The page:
Some of the season’s best action—that renewed surge of buck activity that many call the secondary rut—is still a week away in South Dakota, according to guide Ben Doty of Cedar Breaks Ranch.

“We’re in the low period after the peak right now,” Doty said Tuesday, “and we probably won’t see those big boys up on their feet for a week and a half. They’ll pop back up and start chasing hard and heavy, but they’re gonna take a nice nap here for a week or so.”

Doty notes that when mature bucks get their second wind, they can be just as intent on the late-cycling does as they are during peak breeding. A story about his recent firearms hunt with client Ethan Edwards illustrates just how vulnerable that can leave these normally wary whitetails.

In late November, Edwards came to Cedar Breaks from Indiantown, Florida, for his first ever prairie rifle hunt. A bowhunter at heart, Edwards usually hunts South Dakota during the September archery opener. Late arrival nixed his plans to shoot his rifle the day he arrived, so he and Doty headed out the first morning with plans to scout and then head back to camp to shoot a couple of rounds to make sure the scope was still dead on before hunting that afternoon. But those plans changed when they spotted the 156-inch buck pictured above. The buck was pushing does in a cornfield before disappearing into a river-bottom maze of draws. When he reappeared, at 302 yards, Edwards felt confident enough to take the shot. He missed high, but then got another chance when the buck, apparently unperturbed, trotted 30 yards closer. He missed again.

“On the first shot, I really held onto the gun, but after I missed I was doubting myself,” Edwards says. “I thought maybe I pulled it. So on the second shot I didn’t hold on as tightly as I should have, and that’s how I got my nice scope nose.”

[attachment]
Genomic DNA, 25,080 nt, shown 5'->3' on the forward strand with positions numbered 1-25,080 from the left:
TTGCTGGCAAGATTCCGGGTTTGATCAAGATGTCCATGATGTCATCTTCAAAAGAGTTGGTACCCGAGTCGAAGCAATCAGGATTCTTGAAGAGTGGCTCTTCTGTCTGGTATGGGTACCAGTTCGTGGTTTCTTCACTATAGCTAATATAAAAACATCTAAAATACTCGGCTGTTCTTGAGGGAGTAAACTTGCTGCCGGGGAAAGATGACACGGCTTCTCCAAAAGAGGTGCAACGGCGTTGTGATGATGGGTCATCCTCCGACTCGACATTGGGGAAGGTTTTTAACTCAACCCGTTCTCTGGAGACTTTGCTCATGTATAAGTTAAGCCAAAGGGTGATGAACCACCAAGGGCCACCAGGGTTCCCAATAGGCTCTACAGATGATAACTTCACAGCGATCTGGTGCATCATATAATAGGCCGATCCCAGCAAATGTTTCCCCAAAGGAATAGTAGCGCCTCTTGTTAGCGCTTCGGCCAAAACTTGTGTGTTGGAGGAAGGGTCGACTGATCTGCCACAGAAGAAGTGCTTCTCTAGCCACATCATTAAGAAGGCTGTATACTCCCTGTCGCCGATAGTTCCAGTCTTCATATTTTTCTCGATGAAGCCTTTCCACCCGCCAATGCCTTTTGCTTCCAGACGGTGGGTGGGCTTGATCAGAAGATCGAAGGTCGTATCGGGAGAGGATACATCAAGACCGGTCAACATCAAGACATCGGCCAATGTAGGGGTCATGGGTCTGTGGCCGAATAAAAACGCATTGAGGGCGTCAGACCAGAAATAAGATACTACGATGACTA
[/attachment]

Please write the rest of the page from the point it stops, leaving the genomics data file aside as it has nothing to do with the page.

Says Doty, “He looked at me and it was just pouring blood. I thought he damn near broke his nose. When we came back the next morning, we could follow Ethan’s blood trail.”

Come back they did—and found the buck just a few yards from where they’d seen it the day before, now intent on a hot doe bedded beneath a cedar.

“He just stood and stared at her; he wouldn’t take his eyes off her,” Doty says. “What it looked like to me, he was sleeping on his feet, he was so tired. His head would start sagging, lower, lower, lower, then he’d snap it back up and look at that doe again before his head started drooping. He was tired, but he didn’t want to lie down because he didn’t want to lose that hot doe.”

With the big deer focused like a laser beam on the bedded doe, it was a fairly simple matter for Edwards to circle the 600 yards to get into position for a 158-yard shot, which crumpled the buck where it stood. The rack measured 156 inches, with an impressive 22 3/8-inch inside spread.

“I was maybe three feet from where I shot at him the first time,” Edwards says, grateful—and a little amazed—by his second chance. “I could have reached over and picked up the brass from the day before.”

Doty says it just shows how the rut presents the best opportunity to see big mature bucks that are scarce the rest of the year. “That week I saw three bucks I had trail camera pictures of last year, but not a single picture of this year,” he notes. “As they get older and smarter, they only show up when the does are hot. And once they find a hot doe, they’re probably not going to move far when they’re both worn out from running. When she’s ready to stand, they might stay in the same spot a couple of days without moving.”